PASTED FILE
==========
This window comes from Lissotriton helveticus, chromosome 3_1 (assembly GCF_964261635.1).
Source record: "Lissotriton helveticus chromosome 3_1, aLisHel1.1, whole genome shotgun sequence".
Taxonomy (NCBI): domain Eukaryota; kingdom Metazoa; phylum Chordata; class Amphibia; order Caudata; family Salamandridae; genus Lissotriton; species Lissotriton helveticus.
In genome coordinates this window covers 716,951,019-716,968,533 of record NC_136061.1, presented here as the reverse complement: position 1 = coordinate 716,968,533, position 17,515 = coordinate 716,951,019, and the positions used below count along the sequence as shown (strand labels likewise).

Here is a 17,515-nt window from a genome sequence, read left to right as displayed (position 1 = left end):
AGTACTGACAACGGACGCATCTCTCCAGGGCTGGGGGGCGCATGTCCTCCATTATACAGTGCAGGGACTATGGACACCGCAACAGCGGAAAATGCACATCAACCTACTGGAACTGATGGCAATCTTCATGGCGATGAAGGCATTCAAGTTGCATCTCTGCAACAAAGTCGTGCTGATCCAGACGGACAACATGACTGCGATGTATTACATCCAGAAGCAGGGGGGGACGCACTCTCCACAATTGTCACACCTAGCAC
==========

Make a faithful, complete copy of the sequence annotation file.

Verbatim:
This window comes from Lissotriton helveticus, chromosome 3_1 (assembly GCF_964261635.1).
Source record: "Lissotriton helveticus chromosome 3_1, aLisHel1.1, whole genome shotgun sequence".
Taxonomy (NCBI): domain Eukaryota; kingdom Metazoa; phylum Chordata; class Amphibia; order Caudata; family Salamandridae; genus Lissotriton; species Lissotriton helveticus.
In genome coordinates this window covers 716,951,019-716,968,533 of record NC_136061.1, presented here as the reverse complement: position 1 = coordinate 716,968,533, position 17,515 = coordinate 716,951,019, and the positions used below count along the sequence as shown (strand labels likewise).

Here is a 17,515-nt window from a genome sequence, read left to right as displayed (position 1 = left end):
AGTACTGACAACGGACGCATCTCTCCAGGGCTGGGGGGCGCATGTCCTCCATTATACAGTGCAGGGACTATGGACACCGCAACAGCGGAAAATGCACATCAACCTACTGGAACTGATGGCAATCTTCATGGCGATGAAGGCATTCAAGTTGCATCTCTGCAACAAAGTCGTGCTGATCCAGACGGACAACATGACTGCGATGTATTACATCCAGAAGCAGGGGGGGACGCACTCTCCACAATTGTCACACCTAGCAC